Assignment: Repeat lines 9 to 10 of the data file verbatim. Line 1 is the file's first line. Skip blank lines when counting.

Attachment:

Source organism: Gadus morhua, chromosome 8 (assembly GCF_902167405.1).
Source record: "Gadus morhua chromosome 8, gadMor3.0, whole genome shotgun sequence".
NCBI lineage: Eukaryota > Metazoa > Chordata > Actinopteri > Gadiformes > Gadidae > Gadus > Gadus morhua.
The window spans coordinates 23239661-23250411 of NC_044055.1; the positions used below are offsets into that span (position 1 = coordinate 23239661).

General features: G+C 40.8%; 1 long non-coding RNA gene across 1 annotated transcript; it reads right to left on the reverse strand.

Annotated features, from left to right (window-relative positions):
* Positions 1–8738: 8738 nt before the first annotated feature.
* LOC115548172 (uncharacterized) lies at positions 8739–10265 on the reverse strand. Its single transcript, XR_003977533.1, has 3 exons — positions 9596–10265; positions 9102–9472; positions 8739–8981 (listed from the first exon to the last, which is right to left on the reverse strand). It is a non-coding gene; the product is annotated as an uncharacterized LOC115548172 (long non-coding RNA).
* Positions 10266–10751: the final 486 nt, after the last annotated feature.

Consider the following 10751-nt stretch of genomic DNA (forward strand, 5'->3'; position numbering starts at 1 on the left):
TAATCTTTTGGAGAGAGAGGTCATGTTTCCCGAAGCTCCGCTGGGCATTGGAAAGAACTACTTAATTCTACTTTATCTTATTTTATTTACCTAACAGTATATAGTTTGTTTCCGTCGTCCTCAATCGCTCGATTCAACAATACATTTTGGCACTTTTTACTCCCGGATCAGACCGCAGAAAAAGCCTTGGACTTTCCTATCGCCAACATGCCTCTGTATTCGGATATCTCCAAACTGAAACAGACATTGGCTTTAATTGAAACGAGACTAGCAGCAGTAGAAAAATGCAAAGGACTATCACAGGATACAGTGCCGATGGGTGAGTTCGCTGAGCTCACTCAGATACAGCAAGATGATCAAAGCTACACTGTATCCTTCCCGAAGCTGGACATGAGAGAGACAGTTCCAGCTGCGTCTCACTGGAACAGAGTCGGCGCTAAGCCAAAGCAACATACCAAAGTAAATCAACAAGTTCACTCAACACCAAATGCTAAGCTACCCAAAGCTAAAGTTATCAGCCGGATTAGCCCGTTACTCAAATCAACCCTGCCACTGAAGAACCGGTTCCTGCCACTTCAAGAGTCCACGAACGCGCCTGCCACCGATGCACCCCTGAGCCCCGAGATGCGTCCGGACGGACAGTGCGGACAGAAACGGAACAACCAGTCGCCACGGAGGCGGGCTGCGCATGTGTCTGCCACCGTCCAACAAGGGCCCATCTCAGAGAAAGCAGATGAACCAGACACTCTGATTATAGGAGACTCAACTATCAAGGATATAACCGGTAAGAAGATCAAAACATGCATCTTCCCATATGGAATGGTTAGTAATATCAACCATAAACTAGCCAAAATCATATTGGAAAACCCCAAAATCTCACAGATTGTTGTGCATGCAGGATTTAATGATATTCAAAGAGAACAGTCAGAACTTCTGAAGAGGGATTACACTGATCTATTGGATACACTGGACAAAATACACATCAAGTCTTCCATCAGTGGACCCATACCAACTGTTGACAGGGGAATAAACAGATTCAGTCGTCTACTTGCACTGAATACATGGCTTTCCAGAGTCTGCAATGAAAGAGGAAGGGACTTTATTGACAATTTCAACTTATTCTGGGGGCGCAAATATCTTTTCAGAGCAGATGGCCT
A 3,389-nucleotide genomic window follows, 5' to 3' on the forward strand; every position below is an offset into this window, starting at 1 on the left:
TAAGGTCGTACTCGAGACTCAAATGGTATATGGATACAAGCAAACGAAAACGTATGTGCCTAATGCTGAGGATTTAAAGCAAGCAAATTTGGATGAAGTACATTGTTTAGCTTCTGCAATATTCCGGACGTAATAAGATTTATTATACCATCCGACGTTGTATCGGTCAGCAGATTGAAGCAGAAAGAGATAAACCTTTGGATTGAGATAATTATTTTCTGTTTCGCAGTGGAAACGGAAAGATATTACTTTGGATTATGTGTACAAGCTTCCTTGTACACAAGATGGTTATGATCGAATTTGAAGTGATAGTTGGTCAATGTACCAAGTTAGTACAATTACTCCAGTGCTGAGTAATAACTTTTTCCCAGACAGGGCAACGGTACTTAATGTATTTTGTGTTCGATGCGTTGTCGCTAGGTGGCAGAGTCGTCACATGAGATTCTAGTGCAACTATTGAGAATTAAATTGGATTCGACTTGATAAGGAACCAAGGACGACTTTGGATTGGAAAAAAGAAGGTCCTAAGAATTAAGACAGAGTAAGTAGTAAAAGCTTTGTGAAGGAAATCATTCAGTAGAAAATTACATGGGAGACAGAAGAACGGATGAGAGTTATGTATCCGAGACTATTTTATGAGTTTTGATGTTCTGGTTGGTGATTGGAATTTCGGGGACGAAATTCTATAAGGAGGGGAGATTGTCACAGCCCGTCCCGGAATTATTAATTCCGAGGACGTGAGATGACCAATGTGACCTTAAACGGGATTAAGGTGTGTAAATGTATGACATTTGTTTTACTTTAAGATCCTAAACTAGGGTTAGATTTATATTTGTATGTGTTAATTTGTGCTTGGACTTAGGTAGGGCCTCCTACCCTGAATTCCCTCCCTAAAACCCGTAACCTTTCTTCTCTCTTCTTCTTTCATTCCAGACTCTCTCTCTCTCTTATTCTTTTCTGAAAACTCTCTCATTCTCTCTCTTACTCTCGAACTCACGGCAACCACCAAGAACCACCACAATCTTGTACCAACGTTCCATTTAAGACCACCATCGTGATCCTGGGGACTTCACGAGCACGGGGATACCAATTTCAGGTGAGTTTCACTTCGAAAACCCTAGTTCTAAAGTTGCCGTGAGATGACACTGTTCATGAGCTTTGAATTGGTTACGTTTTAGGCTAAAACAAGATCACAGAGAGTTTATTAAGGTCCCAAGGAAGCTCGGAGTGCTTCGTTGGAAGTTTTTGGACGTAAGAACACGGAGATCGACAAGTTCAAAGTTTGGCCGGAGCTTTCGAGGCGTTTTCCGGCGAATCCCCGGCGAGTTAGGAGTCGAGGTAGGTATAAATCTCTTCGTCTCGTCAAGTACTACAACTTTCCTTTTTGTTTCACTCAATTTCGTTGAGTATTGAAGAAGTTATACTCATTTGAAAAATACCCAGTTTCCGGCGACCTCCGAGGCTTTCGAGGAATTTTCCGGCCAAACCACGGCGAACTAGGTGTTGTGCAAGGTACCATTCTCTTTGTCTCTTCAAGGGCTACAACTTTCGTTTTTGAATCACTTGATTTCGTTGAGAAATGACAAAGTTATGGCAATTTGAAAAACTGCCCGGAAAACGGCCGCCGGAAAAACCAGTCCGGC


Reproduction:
* Positions 10266–10751: the final 486 nt, after the last annotated feature.

Consider the following 10751-nt stretch of genomic DNA (forward strand, 5'->3'; position numbering starts at 1 on the left):